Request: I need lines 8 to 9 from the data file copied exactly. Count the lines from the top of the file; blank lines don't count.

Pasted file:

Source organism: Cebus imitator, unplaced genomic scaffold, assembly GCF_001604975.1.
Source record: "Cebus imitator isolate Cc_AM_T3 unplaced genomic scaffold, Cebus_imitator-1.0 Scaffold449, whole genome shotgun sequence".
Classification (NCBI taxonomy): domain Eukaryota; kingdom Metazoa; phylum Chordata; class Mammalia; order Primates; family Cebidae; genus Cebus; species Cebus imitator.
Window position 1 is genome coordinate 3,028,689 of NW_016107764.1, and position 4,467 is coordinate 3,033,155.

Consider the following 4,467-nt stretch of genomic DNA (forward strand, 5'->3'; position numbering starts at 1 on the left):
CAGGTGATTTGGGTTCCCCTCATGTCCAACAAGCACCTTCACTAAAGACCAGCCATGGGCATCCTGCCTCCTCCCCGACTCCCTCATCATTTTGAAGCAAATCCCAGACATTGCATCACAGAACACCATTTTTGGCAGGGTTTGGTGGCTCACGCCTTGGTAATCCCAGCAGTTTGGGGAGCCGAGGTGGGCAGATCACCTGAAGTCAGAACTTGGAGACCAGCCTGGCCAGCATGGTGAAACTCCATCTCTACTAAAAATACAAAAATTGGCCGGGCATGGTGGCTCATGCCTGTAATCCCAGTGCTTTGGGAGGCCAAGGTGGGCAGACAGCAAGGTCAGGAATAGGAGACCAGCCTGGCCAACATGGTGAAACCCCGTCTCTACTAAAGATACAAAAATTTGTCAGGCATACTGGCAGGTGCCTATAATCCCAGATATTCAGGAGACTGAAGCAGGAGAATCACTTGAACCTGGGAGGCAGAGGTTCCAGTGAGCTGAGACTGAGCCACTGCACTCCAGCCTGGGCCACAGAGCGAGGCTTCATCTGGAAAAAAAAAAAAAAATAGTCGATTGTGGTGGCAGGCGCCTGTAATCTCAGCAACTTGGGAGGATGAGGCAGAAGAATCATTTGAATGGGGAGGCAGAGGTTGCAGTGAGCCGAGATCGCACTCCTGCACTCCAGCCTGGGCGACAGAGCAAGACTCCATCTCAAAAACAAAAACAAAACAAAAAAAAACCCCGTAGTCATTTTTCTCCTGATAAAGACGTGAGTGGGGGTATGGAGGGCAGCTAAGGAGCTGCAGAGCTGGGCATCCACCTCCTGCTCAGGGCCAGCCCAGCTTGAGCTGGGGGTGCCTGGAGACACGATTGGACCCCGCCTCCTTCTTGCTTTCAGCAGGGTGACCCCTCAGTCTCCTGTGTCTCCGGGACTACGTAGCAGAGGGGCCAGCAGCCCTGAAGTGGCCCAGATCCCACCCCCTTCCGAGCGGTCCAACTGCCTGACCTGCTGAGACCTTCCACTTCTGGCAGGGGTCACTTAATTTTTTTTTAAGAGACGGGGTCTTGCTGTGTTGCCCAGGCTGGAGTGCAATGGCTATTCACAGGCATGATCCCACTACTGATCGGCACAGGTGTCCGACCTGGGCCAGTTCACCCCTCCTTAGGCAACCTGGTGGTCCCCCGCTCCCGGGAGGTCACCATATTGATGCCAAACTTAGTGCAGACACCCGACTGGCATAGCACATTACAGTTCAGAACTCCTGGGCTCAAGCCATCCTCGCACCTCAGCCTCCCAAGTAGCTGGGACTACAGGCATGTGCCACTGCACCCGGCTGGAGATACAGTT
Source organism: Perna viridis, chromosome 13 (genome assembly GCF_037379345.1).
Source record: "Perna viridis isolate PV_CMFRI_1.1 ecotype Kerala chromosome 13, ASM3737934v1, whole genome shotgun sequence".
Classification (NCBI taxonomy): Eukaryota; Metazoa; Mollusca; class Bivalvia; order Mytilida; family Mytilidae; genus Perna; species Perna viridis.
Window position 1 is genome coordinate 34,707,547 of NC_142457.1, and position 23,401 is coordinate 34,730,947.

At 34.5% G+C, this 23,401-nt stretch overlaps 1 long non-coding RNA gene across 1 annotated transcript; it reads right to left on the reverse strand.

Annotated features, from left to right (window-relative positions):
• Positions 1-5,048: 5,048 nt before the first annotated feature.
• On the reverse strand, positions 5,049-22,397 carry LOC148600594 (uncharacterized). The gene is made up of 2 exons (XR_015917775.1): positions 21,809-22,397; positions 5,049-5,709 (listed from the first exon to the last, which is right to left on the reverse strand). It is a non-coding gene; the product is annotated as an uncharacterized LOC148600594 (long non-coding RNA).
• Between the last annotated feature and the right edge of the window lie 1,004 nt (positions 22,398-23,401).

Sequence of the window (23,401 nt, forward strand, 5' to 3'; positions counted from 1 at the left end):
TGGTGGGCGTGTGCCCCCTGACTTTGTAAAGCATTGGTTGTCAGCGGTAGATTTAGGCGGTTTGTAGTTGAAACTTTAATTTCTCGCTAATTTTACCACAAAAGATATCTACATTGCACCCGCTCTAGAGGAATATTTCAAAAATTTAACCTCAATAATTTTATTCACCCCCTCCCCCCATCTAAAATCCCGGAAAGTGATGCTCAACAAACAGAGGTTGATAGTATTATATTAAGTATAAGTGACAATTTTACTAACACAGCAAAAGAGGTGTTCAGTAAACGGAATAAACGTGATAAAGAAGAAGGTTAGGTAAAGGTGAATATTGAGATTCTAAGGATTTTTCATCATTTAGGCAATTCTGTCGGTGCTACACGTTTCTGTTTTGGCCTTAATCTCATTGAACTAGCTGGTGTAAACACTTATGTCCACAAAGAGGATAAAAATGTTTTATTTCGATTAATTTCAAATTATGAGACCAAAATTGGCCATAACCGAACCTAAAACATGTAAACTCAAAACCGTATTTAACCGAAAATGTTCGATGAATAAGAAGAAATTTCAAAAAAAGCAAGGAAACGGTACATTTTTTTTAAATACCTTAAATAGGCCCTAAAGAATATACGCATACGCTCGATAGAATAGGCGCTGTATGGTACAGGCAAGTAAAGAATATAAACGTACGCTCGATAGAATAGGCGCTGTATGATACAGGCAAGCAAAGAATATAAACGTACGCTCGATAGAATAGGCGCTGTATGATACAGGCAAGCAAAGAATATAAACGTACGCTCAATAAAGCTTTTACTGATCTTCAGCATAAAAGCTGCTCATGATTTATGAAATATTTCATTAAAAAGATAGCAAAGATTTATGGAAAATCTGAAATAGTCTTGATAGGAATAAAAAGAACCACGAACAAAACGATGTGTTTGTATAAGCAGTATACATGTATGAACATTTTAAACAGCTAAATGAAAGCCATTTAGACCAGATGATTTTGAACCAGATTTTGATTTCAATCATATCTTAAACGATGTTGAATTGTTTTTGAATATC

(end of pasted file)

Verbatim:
Source record: "Perna viridis isolate PV_CMFRI_1.1 ecotype Kerala chromosome 13, ASM3737934v1, whole genome shotgun sequence".
Classification (NCBI taxonomy): Eukaryota; Metazoa; Mollusca; class Bivalvia; order Mytilida; family Mytilidae; genus Perna; species Perna viridis.